Image 2021 11 17 T09 42 29

When thinking about switching jobs to a foreign-capital company, many people think, “Will I need to have perfect English skills?” Saying this, en world conducted a survey on the usage of English when working for a foreign-capital company, targeting 400 men and women in their 20s to 50s who changed jobs to a foreign-capital company within the last 5 years. Check out the voices from actual people who have made their transitions to foreign-capital companies, and you can reference it for your own job hunt.

<Table of Contents>

The average English level required for foreign-capital companies is "Business Level"

When asked about the English level required by foreign-capital companies/business departments, "Business" (25.8%) accounted for the largest number. Following that, "Advanced" (15.8%), "Intermediate" (15.0%), and "Native" (13.8%) continues with around the same percentage. 

"Business" level and below accounts for nearly 60% of the total. If your English proficiency is above or equal to this threshold, you can say that many doors will open for you to find a position at a foreign-capital company. 

Approximately 60% is above business level before changing jobs, and rises to 70% after joining the company

When asked about their English level before and after joining the company, while many people answered that their English ability before changing jobs was "Basic (beginner)" (20.4%), there were still 60% who were business level or above.

"Regarding English proficiency levels after joining the company, ""Basic"" decreased, ""Advanced"" increased by 7.5%, ""Business"" increased by 3.1%, and those at or above business level totaled to approximately 70%. 
Overall, more than 20% improved their English proficiency after changing jobs, and it shows that even in ""Business"" and ""Advanced"", it is necessary to continue improving English proficiency even after joining the company. "

The most difficult situation to handle in English is "support over the phone"

After changing jobs to a foreign-capital company, the top two scenarios where respondents struggled with English were "phone support" (43.6%) and "email support" (38.9%). The reason why phone and e-mail ranked so high is that unlike face-to-face communication, body language cannot make up for the lack of English proficiency. It may also be related to the fact that respondents frequently use phone and email for business purposes.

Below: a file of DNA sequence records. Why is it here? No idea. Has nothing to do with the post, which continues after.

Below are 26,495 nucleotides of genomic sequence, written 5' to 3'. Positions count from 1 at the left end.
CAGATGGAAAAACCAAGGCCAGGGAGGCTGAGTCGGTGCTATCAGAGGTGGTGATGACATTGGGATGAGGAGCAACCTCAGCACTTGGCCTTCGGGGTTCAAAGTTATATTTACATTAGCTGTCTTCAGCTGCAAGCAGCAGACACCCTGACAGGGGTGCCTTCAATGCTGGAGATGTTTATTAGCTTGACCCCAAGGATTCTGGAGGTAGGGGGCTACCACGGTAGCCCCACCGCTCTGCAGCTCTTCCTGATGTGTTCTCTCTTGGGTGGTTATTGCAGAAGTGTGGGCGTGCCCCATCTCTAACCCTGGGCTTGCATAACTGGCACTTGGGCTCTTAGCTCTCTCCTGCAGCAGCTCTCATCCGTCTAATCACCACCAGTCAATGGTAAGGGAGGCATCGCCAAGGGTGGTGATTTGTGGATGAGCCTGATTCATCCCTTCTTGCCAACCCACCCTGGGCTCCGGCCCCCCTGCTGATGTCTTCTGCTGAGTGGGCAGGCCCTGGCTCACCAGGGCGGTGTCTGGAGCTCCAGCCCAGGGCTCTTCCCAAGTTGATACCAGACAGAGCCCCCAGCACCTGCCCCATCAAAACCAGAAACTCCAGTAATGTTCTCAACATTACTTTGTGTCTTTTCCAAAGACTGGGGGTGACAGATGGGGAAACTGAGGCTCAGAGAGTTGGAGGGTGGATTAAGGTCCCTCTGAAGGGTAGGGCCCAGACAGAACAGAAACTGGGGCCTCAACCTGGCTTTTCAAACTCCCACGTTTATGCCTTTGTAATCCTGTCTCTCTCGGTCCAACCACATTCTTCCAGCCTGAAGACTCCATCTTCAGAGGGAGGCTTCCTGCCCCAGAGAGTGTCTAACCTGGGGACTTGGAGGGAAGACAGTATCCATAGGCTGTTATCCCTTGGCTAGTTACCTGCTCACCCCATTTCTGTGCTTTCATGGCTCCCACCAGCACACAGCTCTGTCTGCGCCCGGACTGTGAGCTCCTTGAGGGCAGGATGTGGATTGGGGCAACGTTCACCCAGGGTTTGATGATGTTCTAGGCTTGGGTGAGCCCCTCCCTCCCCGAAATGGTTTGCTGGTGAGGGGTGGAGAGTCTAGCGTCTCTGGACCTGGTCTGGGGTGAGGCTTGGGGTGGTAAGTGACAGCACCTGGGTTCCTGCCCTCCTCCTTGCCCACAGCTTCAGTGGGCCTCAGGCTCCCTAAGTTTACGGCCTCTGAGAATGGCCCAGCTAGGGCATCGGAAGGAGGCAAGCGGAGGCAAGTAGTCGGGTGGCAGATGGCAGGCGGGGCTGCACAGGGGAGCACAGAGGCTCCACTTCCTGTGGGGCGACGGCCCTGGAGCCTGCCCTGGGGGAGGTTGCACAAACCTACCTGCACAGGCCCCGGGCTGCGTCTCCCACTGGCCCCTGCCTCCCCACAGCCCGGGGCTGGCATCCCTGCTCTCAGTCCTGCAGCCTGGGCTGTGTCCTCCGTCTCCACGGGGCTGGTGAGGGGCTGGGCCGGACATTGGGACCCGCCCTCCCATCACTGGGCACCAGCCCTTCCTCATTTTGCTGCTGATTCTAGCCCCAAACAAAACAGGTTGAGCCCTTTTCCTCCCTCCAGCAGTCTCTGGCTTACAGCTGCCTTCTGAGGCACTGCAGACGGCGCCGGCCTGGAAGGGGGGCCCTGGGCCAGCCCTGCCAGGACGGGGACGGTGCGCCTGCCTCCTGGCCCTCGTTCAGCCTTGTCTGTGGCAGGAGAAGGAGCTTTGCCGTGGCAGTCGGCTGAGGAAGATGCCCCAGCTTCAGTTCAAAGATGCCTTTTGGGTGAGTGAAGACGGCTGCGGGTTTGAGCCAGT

For 3rd place onward, conversational communication had close results, such as "business negotiation / sales talk" (27.6%), "customer service" (26.5%), with "video conferencing / teleconference" (26.3%) closely following.

What problems do you have when communicating in English with your boss or colleagues?

When asked if respondents have bosses, colleagues, or subordinates who are foreigners, about 70% answered “yes" (68.8%). We asked these people if they had any problems when communicating with their boss/colleagues in English.

Episodes with a boss/colleague who is not a Japanese native

Problem due to cultural differences

  • Due to their different habits and mindset, sometimes I am not able to understand (male, 40s)

  • I want to use ambiguous expressions when communicating Japanese culture, but I can't find the appropriate English equivalent and unable to make them understand (male, 40s).

  • Detailed nuances are not conveyed well (female, 30s)

  • Because there are differences in English pronunciation depending on the country, problems occur due to misunderstandings (female, 40s)

Problems due to English capability

  • Due to my misunderstanding, I made a mistake in a translation and was close to causing a major problem (male, 30s)

  • I was misunderstood due to a slight difference in my pronunciation (male, 30s).

  • I couldn't understand the native English speaker, and ended up frustrating him because I couldn't communicate well (female, 20s).

  • Because my pronunciation and listening are not perfect, I am asked to repeat myself, causing confirmation work to increase (male, 40s).

Problems with Remote Work

  • I had difficulty trying to hear the speakers’ accent during a teleconference (female,30s)

  • I had problems keeping up with the conversation speed at the meeting (male, 30s)

  • Having to repeat myself many times during meetings, because my poor pronunciation makes it hard for people to understand (female, 30s).

When communicating with bosses and colleagues of different nationalities, there seem to be many cases where problems in business develop due to differences in culture and values, slight differences in English pronunciation, and misunderstandings.